2021 is coming to a close and as it goes when the year ends, most people do an overview of what the best things in their year were. I have already talked about going deeper into history in a previous post, but here I want to share the best books that I have read in 2021. Many diverse topics came to my attention this year, but most of the books were either philosophy or history. So, without further ado, let’s look at the best books I’ve read this year.
First on the list is a trilogy. The three books on Greek mythology by Stephen Fry, Mythos, Heroes and Troy, were all excellent. Fry is a master in telling stories in an easy-to-read way. The many Greek myths can be confusing because of the many names and characters, but self-aware as Fry is, he plays with this in a superb way. The Greek mythology is a rich world with everything you could want from some action-adventure fantasy. It also brings a deeper understanding in many contemporary books, as many modern novels take a theme of ancient Greek mythology and put a spin on it. Ulysses by James Joyce is the perfect example. A fourth book is in the making and I can’t wait to read about the adventures of Odysseus when Fry releases it unto the world as Zeus releases monsters unto mortals.
The best history book I’ve read this year has to be Freedom: An Unruly History by Annelien De Dijn. De Dijn shows what path the concept of history has traveled throughout the ages. Starting from Ancient Greece, she makes her way up to modern day. One key component is highlighted throughout the book; we have two main concepts of freedom. One where freedom is defined as the absence of laws, where people can choose what they want to do. And one where freedom is defined as being able to choose the laws which you are subordinate to. The second concept of freedom was prevalent in Ancient Greece, where the democracy was instituted so that the people (albeit a small minority of well-off individuals) could choose which laws would be installed. The first concept came into being through Christianity but even more through liberalism and the Enlightenment. Liberalism put forth the concept of rights and that the government wasn’t allowed to impede the things you could do as long as you didn’t hurt other people. Not more laws but less was the way to go. De Dijn shows how these two concepts of freedom have been battling each other throughout history in an engaging and easy-to-read way.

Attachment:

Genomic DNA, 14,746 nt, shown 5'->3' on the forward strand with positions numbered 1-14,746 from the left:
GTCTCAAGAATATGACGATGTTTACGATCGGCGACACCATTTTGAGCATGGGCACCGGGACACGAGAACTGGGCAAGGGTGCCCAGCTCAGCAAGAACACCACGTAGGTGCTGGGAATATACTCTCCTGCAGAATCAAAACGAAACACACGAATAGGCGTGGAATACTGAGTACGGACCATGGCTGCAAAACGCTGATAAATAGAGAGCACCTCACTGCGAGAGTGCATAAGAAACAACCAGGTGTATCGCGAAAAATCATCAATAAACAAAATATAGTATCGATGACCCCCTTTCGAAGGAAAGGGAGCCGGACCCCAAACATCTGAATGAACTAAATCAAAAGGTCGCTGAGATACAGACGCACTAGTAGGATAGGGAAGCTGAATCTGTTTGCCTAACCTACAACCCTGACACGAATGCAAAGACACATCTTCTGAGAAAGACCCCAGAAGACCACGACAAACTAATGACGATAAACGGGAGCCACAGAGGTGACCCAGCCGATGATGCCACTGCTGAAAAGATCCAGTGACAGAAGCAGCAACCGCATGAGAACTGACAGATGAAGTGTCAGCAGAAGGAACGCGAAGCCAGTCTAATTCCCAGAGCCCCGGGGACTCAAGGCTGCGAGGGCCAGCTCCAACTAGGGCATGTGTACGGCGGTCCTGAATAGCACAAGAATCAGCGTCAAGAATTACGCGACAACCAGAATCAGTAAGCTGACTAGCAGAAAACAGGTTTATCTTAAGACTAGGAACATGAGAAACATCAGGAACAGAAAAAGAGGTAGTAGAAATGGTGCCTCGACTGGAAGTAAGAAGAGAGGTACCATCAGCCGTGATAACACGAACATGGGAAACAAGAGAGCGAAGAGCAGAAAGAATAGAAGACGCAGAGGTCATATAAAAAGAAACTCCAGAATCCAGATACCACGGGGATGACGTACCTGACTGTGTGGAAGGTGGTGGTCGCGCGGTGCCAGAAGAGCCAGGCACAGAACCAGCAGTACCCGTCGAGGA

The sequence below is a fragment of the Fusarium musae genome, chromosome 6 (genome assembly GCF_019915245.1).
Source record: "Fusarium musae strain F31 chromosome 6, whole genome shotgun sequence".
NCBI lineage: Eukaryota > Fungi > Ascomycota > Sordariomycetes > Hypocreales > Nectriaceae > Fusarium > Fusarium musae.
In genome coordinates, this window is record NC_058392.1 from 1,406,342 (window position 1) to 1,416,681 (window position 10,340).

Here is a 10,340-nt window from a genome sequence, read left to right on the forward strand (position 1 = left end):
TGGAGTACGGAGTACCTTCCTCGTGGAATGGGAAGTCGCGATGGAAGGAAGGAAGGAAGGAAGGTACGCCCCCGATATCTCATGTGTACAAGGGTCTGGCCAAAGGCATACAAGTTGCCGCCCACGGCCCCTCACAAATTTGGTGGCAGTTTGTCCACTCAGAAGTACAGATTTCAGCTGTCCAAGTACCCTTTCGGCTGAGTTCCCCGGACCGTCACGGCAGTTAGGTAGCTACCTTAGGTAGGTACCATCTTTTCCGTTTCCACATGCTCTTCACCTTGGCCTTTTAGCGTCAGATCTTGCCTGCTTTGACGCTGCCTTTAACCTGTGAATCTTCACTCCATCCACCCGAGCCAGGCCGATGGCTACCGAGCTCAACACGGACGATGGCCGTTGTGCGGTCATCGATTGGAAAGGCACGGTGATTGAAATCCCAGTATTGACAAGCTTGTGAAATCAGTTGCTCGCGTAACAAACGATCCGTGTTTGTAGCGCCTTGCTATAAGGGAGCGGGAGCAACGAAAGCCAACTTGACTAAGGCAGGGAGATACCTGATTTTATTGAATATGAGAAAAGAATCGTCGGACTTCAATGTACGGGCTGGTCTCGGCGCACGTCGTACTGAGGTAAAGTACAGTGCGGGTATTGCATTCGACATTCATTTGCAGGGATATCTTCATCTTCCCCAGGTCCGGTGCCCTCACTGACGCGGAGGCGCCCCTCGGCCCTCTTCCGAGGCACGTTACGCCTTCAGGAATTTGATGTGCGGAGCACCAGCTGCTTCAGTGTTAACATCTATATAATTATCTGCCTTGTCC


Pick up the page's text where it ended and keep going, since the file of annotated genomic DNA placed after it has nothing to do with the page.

Another history book that deserves to be mentioned is the Gulag Archipelago by Alexandre Solzhenitsyn. This book shows the horrific acts the Sovjet Union performed under the regime of Stalin. Solzhenitsyn is goes in depth of how many of the opponents (former allies) of Stalin were persecuted and on what grounds. Sometimes it was enough to write that Lenin wasn’t a good economist in the margin of a book. Another funny example is that no one was allowed to stop clapping first when Stalin finished a speech, because the first to stop would be a traitor to the nation and thus be sent to the Gulag. In vivid detail, Solzhenitsyn describes the horrors of the many gulags in the USSR.
A good philosophy book to start with for those who are interested in existentialism, is Existentialism is a Humanism by Jean-Paul Sartre. This book describes a college Sartre gave on existentialism and is the easiest way to enter this movement in philosophy. Sartre explains the key premises from which existentialism departs from. The idea that God is dead and that we as individuals are thrown into a meaningless world. The fact that we are ultimately free and thus ultimately responsible for everything that comes our way. By everything Sartre does mean EVERYTHING. According to Sartre, we always make a choice. Even if we decide to not make a choice, we still have chosen to not make a choice and thus made a choice in the process. For those interested in existentialism and philosophy in general, this is an easy to read and engaging book.